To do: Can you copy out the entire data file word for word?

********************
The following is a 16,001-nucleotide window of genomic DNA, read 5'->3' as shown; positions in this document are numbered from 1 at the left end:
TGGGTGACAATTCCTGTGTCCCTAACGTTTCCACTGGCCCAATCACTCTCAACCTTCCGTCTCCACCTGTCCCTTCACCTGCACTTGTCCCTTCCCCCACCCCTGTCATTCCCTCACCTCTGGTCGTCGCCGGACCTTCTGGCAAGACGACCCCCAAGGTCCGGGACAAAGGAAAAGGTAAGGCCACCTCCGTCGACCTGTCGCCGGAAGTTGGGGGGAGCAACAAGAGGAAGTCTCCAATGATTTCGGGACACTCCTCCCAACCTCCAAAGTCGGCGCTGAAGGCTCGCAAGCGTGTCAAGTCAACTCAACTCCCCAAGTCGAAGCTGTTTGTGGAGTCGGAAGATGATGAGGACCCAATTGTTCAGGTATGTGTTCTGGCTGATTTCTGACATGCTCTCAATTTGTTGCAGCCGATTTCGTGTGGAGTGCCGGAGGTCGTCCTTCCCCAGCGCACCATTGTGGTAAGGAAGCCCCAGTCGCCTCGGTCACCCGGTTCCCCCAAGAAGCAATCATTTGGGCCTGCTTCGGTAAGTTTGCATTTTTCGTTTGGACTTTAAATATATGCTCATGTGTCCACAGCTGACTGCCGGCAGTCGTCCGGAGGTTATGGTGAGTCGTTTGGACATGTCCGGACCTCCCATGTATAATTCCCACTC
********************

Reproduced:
The following is a 16,001-nucleotide window of genomic DNA, read 5'->3' as shown; positions in this document are numbered from 1 at the left end:
TGGGTGACAATTCCTGTGTCCCTAACGTTTCCACTGGCCCAATCACTCTCAACCTTCCGTCTCCACCTGTCCCTTCACCTGCACTTGTCCCTTCCCCCACCCCTGTCATTCCCTCACCTCTGGTCGTCGCCGGACCTTCTGGCAAGACGACCCCCAAGGTCCGGGACAAAGGAAAAGGTAAGGCCACCTCCGTCGACCTGTCGCCGGAAGTTGGGGGGAGCAACAAGAGGAAGTCTCCAATGATTTCGGGACACTCCTCCCAACCTCCAAAGTCGGCGCTGAAGGCTCGCAAGCGTGTCAAGTCAACTCAACTCCCCAAGTCGAAGCTGTTTGTGGAGTCGGAAGATGATGAGGACCCAATTGTTCAGGTATGTGTTCTGGCTGATTTCTGACATGCTCTCAATTTGTTGCAGCCGATTTCGTGTGGAGTGCCGGAGGTCGTCCTTCCCCAGCGCACCATTGTGGTAAGGAAGCCCCAGTCGCCTCGGTCACCCGGTTCCCCCAAGAAGCAATCATTTGGGCCTGCTTCGGTAAGTTTGCATTTTTCGTTTGGACTTTAAATATATGCTCATGTGTCCACAGCTGACTGCCGGCAGTCGTCCGGAGGTTATGGTGAGTCGTTTGGACATGTCCGGACCTCCCATGTATAATTCCCACTC